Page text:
You know exactly what it is when you go to move – dial in 3000rpm as you release the clutch, and you’ll remain stationary. 6000rpm at least is needed, just to get going.
But give it its due, once moving it’s a responsive little thing, though four-figure revs still feel like a waste of time: the redline is at 17,000rpm, so around 10,000rpm can be considered the midrange, when it pulls a bit, and you soon want a gear shift.
At this point, you get the luxury of a gadget not seen on any competitor – the quickshifter. It’s a good one, with no jerks and a nice quick change. You’re soon through the gears, running to 17k (or a bit more). It’ll happily rev 1000rpm into the redzone, feeling like you’re really hammering it.
Then you look at the dash (which I switched to mph with a simple button press), and you’re doing 64mph. Even if you hit top, legal A-road speed is still 10,000rpm. It’s comedy. Don’t laugh too much though, keep quiet and listen to it. What it lacks in velocity it makes up for with intake noise – lots of it. You wouldn’t think an engine with the same swept volume as a can of Red Bull could breathe so deeply. There appears to be some old-fashioned Kawasaki air intake engineering going on – the intake sound is superb.
The test was soaking wet and cold: I’d like to tell you about the micron-accurate steering, and relive moments of full-throttle, full-tuck cornering… but I can’t. You suspect it’s good in that regard rather than outstanding. The basic suspension parts ride firm – they need to, as it weighs 182kg fully-fuelled, one kilo less than the Aprilia RS660. Light, but not impressively so.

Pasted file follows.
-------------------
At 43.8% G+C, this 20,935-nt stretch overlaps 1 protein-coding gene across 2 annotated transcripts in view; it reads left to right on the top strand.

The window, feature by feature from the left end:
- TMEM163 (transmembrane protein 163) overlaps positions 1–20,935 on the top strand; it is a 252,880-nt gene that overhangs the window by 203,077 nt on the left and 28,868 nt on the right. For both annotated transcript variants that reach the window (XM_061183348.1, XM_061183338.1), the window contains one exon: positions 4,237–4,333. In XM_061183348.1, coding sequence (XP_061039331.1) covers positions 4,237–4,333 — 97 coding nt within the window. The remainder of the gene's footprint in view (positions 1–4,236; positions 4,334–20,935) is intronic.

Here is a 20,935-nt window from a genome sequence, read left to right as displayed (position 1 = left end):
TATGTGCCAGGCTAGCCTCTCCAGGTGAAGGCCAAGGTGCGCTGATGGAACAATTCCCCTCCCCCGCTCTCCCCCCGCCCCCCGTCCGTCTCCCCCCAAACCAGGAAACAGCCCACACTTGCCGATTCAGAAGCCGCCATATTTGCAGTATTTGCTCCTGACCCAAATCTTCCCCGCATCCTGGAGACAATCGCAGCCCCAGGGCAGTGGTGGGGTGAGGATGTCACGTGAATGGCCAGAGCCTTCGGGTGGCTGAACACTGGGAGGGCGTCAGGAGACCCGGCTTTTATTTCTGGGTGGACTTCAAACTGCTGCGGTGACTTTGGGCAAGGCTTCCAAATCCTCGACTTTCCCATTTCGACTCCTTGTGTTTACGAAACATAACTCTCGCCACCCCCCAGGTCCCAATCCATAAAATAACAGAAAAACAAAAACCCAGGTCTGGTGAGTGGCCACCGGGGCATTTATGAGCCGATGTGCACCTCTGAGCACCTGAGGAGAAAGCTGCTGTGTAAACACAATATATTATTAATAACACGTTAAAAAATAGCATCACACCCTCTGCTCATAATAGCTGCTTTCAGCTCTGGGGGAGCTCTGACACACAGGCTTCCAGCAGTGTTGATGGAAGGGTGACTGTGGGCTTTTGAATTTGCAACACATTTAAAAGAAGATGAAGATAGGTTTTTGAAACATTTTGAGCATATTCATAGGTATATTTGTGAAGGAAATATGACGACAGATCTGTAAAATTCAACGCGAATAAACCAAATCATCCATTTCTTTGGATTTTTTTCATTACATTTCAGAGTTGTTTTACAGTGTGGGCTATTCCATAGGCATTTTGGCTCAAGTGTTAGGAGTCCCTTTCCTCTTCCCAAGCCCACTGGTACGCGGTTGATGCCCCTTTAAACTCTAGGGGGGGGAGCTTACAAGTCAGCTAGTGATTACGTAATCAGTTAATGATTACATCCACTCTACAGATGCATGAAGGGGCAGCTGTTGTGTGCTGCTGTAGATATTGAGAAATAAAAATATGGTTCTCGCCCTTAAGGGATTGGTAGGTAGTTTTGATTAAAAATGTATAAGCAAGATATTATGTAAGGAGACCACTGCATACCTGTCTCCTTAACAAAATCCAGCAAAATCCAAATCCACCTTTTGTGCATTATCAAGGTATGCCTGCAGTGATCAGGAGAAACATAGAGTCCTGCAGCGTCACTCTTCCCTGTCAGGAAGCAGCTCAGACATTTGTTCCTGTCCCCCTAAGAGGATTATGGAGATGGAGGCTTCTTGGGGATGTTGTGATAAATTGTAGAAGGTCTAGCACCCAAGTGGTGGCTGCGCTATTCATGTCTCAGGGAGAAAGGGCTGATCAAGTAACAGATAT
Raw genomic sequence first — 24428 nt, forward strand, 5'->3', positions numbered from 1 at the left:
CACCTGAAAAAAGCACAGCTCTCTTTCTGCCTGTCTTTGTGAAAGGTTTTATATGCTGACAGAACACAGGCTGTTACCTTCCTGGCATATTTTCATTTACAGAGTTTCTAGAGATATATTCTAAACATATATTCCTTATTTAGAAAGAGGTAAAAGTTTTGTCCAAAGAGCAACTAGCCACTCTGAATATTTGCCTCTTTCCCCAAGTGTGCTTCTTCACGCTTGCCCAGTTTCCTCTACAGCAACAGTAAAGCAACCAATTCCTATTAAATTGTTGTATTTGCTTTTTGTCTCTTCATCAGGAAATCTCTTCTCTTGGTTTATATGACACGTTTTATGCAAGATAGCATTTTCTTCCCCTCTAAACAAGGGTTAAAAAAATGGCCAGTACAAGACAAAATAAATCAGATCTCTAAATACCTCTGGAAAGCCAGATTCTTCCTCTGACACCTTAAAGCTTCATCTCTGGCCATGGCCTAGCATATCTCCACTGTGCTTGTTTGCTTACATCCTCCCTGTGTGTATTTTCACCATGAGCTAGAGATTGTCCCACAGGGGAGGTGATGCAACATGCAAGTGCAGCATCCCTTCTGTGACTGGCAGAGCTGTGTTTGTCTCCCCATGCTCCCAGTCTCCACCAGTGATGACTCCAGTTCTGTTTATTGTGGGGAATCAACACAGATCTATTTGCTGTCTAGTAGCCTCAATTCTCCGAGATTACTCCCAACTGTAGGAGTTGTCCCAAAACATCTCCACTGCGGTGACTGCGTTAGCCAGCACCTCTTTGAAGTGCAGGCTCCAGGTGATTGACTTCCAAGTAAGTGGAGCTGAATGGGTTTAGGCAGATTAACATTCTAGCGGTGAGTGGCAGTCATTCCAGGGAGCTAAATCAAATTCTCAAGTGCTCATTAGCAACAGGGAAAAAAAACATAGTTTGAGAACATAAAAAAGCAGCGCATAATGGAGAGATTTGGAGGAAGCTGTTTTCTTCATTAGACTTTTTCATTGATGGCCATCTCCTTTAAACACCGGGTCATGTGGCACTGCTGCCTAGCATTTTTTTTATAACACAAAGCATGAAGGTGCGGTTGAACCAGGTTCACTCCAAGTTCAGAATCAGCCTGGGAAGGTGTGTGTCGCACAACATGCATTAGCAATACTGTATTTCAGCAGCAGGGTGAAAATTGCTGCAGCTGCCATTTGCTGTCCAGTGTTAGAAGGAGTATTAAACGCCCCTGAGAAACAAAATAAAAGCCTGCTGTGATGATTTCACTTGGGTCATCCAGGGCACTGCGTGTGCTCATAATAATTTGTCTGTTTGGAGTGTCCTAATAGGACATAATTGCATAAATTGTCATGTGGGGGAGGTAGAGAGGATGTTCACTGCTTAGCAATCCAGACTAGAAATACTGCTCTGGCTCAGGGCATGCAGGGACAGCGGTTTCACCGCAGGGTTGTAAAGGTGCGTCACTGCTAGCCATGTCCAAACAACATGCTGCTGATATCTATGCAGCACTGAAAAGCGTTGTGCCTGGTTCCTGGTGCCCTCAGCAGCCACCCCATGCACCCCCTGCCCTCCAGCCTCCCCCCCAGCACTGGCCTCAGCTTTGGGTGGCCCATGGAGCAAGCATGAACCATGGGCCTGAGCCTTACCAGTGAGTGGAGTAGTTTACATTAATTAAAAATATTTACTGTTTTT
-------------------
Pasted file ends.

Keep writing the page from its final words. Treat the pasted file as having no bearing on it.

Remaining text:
It doesn’t have the riding position of a race-rep – the handlebars are in a relaxed position (comfier than a ZX-10R, although that’s not much of a high-water mark), and the footpegs don’t stress your knees too much, despite it being produced for markets where the average customer is shorter than a typical European.
I haven’t mentioned the traction control again. That’ll be because it proved of no practical use. I found some patches of pooled silt and detritus on the airfield circuit we had to run the unregistered machine on, and abused the throttle in the interests of science. The little engine momentarily holds its breath, then continues accelerating as soon as you find grip. It’s not having to work that hard, but credit where it’s due, it seems to be a decent enough traction control system, should owners
“You wouldn’t think an engine with the same swept volume as a can of Red Bull could breathe so deeply”
ever manage to totally cock up the grip/power balance, and need its assistance.
In all, it’s good, in the way that nearly all modern bikes are, but not spectacular. Or even that memorable. Novel, yes. But noise and a big tacho reading don’t make for an experience, it doesn’t do anything that most 125 owners are likely to have stepped up from – it’s just quicker. And it costs £6500 in Japan: £300 less than much faster twin-cylinder Ninja 650 does in the UK. The almost comparable Ninja 400 is £5599.